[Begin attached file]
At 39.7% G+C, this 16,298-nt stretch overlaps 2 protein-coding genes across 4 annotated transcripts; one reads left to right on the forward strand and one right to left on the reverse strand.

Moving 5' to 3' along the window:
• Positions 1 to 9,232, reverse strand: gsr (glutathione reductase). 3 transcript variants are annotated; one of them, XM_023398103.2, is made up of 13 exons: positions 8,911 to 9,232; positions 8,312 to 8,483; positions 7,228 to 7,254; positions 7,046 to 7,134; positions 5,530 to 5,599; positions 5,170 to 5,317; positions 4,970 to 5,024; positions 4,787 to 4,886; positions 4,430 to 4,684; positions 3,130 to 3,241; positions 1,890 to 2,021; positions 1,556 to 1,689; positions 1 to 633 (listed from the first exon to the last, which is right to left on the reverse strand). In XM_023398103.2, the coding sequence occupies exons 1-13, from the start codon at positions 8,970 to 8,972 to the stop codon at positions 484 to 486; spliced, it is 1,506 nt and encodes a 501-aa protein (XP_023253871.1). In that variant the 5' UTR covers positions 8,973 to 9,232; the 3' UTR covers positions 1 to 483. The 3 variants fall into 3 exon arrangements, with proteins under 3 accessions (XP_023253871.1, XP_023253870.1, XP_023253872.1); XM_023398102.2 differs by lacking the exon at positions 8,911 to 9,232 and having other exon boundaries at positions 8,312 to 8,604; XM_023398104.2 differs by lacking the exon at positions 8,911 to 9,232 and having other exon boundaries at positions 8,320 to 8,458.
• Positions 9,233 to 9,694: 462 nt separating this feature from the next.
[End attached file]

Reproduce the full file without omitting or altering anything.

At 39.7% G+C, this 16,298-nt stretch overlaps 2 protein-coding genes across 4 annotated transcripts; one reads left to right on the forward strand and one right to left on the reverse strand.

Moving 5' to 3' along the window:
• Positions 1 to 9,232, reverse strand: gsr (glutathione reductase). 3 transcript variants are annotated; one of them, XM_023398103.2, is made up of 13 exons: positions 8,911 to 9,232; positions 8,312 to 8,483; positions 7,228 to 7,254; positions 7,046 to 7,134; positions 5,530 to 5,599; positions 5,170 to 5,317; positions 4,970 to 5,024; positions 4,787 to 4,886; positions 4,430 to 4,684; positions 3,130 to 3,241; positions 1,890 to 2,021; positions 1,556 to 1,689; positions 1 to 633 (listed from the first exon to the last, which is right to left on the reverse strand). In XM_023398103.2, the coding sequence occupies exons 1-13, from the start codon at positions 8,970 to 8,972 to the stop codon at positions 484 to 486; spliced, it is 1,506 nt and encodes a 501-aa protein (XP_023253871.1). In that variant the 5' UTR covers positions 8,973 to 9,232; the 3' UTR covers positions 1 to 483. The 3 variants fall into 3 exon arrangements, with proteins under 3 accessions (XP_023253871.1, XP_023253870.1, XP_023253872.1); XM_023398102.2 differs by lacking the exon at positions 8,911 to 9,232 and having other exon boundaries at positions 8,312 to 8,604; XM_023398104.2 differs by lacking the exon at positions 8,911 to 9,232 and having other exon boundaries at positions 8,320 to 8,458.
• Positions 9,233 to 9,694: 462 nt separating this feature from the next.